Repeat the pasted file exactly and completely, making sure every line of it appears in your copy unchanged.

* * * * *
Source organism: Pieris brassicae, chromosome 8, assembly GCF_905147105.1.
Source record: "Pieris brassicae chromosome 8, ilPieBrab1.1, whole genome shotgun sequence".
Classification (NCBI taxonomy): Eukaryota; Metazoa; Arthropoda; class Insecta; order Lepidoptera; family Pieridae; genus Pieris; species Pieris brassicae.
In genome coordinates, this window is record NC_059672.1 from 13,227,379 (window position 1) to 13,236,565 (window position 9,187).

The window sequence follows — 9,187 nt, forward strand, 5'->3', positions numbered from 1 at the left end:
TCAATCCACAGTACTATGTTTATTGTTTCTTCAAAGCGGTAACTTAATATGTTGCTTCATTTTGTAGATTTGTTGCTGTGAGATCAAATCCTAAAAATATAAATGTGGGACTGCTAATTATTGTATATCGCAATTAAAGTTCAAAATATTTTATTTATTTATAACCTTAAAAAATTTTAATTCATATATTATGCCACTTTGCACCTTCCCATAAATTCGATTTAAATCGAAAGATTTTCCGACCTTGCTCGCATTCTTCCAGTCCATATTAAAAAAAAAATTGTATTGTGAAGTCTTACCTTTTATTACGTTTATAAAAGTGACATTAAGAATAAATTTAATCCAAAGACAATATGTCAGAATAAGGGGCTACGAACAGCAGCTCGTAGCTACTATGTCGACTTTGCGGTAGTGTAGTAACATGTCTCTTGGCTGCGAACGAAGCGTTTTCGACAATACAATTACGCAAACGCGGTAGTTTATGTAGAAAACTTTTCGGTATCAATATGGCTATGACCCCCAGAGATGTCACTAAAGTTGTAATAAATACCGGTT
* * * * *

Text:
Source organism: Pieris brassicae, chromosome 8, assembly GCF_905147105.1.
Source record: "Pieris brassicae chromosome 8, ilPieBrab1.1, whole genome shotgun sequence".
Classification (NCBI taxonomy): Eukaryota; Metazoa; Arthropoda; class Insecta; order Lepidoptera; family Pieridae; genus Pieris; species Pieris brassicae.
In genome coordinates, this window is record NC_059672.1 from 13,227,379 (window position 1) to 13,236,565 (window position 9,187).

The window sequence follows — 9,187 nt, forward strand, 5'->3', positions numbered from 1 at the left end:
TCAATCCACAGTACTATGTTTATTGTTTCTTCAAAGCGGTAACTTAATATGTTGCTTCATTTTGTAGATTTGTTGCTGTGAGATCAAATCCTAAAAATATAAATGTGGGACTGCTAATTATTGTATATCGCAATTAAAGTTCAAAATATTTTATTTATTTATAACCTTAAAAAATTTTAATTCATATATTATGCCACTTTGCACCTTCCCATAAATTCGATTTAAATCGAAAGATTTTCCGACCTTGCTCGCATTCTTCCAGTCCATATTAAAAAAAAAATTGTATTGTGAAGTCTTACCTTTTATTACGTTTATAAAAGTGACATTAAGAATAAATTTAATCCAAAGACAATATGTCAGAATAAGGGGCTACGAACAGCAGCTCGTAGCTACTATGTCGACTTTGCGGTAGTGTAGTAACATGTCTCTTGGCTGCGAACGAAGCGTTTTCGACAATACAATTACGCAAACGCGGTAGTTTATGTAGAAAACTTTTCGGTATCAATATGGCTATGACCCCCAGAGATGTCACTAAAGTTGTAATAAATACCGGTT